By Steven J. Rosen (Satyaraja Dasa) The writing is on the wall. As of January 2, 2004, it became clear that meat-eating is risky business. ...
Tuesday, March 9, 2010
ISCOWP Update-February 2010
This has been a harsh winter. Due to heavy snow fall we did not have electricity for one week and the road to our farm has been snowed in 3 times for a few days each time. Just walking to the barns through the snow in the cold temperatures tests one's energy levels and fitness.
We bought a generator to pump the well that feeds the cow's barn since we needed the water for the cows. This made us think of revisiting the idea of windmills as we have the hills to catch the wind. But we also have to revisit the idea of replacing the barn roof for the old barn. Most of its tin roof is 45 years old and leaks due to holes. And the way it was constructed creates a dip in the center of the roof where heavy snow can collect. When we priced the roof in 2008 its cost was $9000. Balabhadra suspects it will be a bit more now but will research it when he gets back and we will let you know.
Speaking of harsh, cold weather, Balabhadra visited some even colder locations where cows are being protected. Read about Belarus and Ukraine in this e-newsletter or our facebook page.
We have had a few sunny, visibly beautiful winter days. The cows have been patient and calm. As long as they have enough to eat they can tolerate the harsh winter.
Just the other day, Balaram broke out expecting to find something better to eat on the other side of the fence. But he quickly realized that there was only snow, snow, snow. No other cows even bothered to break out with him.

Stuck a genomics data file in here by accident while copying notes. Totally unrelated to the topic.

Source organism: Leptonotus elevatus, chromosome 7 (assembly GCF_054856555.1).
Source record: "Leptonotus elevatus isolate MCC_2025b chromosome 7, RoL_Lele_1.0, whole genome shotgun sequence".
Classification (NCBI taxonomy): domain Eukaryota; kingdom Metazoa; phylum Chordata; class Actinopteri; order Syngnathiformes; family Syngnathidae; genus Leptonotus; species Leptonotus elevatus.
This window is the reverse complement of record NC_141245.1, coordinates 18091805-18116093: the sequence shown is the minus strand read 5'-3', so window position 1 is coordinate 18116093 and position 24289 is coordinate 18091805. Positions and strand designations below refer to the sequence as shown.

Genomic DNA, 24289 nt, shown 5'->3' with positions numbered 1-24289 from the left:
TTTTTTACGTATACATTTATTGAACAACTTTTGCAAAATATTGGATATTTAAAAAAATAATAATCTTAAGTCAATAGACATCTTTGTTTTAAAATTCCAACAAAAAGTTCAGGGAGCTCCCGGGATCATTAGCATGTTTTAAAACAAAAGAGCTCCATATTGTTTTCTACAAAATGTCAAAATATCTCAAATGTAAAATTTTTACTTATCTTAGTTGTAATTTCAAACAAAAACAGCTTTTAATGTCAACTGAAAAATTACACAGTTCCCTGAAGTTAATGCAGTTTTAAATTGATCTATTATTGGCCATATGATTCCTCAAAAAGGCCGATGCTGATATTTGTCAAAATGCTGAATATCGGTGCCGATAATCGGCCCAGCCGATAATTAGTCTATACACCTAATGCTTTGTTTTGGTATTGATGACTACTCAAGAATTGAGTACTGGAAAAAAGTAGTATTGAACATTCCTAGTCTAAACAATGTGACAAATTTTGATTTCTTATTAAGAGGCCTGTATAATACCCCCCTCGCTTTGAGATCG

In this photo, Kalki is enjoying the winter sun along with some of her herd mates. There is expected another snow storm by the end of the week. When all this snow begins to melt we will have a more than usual muddy farm in spring. At least the water table will be sufficient for the garden as in some years back there was not enough snow in the winter to create sufficient water table levels and not enough rain in spring and summer, a near drought condition.
The cow barns with the old barn in the middle. It is connected to the new barn on the left.
Yamuna received some special treats of jaggery and black sesame seeds sponsored by Dipesh Sidapara. Actually the whole herd received the same treats. They were the most popular treats yet. Even Rudra wanted one.
The cows eat only hay in the winter and it is not as tasty as the clover, herbs and fresh green grass of spring and summer. So to get treats breaks the monotony for their tongues's taste buds. They also love their water, and as we have excellent water they are quite happy to drink.